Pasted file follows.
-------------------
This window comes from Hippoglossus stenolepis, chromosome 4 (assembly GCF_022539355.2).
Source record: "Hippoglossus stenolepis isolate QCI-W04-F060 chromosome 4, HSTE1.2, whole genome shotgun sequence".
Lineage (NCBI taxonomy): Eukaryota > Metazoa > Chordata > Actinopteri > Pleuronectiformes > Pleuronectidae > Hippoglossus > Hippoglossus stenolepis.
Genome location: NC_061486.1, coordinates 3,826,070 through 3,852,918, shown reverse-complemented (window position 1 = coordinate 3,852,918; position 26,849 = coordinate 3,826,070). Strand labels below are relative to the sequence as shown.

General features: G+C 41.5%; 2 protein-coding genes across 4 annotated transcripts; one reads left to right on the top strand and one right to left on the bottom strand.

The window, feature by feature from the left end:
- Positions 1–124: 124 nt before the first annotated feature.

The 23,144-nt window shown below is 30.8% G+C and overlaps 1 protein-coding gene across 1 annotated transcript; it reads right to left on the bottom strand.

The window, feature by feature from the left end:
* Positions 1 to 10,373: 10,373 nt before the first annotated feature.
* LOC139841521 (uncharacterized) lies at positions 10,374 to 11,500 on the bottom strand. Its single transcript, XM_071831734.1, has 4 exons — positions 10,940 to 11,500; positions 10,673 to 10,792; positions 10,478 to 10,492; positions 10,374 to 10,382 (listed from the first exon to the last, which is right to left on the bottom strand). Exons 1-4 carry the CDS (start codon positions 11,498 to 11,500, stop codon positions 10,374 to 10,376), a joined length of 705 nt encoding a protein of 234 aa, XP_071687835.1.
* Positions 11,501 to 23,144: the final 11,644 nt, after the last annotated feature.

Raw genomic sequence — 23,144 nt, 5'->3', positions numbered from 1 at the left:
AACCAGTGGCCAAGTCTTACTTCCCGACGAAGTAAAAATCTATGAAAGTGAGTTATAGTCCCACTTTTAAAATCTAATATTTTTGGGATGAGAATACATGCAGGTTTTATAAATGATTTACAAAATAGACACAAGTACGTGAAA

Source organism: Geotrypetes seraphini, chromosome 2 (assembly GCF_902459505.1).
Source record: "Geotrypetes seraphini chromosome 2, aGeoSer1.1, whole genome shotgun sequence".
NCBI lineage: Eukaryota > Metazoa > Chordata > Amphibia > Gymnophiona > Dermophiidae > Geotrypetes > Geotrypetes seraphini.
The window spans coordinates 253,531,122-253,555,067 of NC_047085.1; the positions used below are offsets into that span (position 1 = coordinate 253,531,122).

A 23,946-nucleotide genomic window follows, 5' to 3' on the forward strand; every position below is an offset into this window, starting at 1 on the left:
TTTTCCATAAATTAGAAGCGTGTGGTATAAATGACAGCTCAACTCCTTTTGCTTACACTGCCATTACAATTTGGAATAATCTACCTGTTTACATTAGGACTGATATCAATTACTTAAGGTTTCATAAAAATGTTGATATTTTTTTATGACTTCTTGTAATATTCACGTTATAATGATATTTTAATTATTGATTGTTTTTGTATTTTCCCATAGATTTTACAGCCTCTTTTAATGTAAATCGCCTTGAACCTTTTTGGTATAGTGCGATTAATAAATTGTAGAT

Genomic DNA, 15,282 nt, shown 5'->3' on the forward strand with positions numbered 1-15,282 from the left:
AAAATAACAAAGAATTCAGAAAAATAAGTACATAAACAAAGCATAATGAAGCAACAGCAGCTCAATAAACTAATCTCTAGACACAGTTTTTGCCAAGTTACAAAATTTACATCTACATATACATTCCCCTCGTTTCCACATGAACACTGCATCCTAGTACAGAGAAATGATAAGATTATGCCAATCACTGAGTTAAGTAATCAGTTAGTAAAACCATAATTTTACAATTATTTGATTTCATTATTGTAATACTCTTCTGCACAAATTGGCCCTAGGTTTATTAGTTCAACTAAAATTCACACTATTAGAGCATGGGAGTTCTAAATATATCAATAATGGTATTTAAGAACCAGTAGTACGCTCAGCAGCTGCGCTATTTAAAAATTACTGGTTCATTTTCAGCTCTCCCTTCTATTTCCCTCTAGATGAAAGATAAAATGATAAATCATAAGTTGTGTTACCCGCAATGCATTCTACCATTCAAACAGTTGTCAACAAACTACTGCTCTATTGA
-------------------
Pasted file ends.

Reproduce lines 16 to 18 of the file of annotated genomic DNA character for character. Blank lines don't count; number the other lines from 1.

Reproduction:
Source record: "Geotrypetes seraphini chromosome 2, aGeoSer1.1, whole genome shotgun sequence".
NCBI lineage: Eukaryota > Metazoa > Chordata > Amphibia > Gymnophiona > Dermophiidae > Geotrypetes > Geotrypetes seraphini.
The window spans coordinates 253,531,122-253,555,067 of NC_047085.1; the positions used below are offsets into that span (position 1 = coordinate 253,531,122).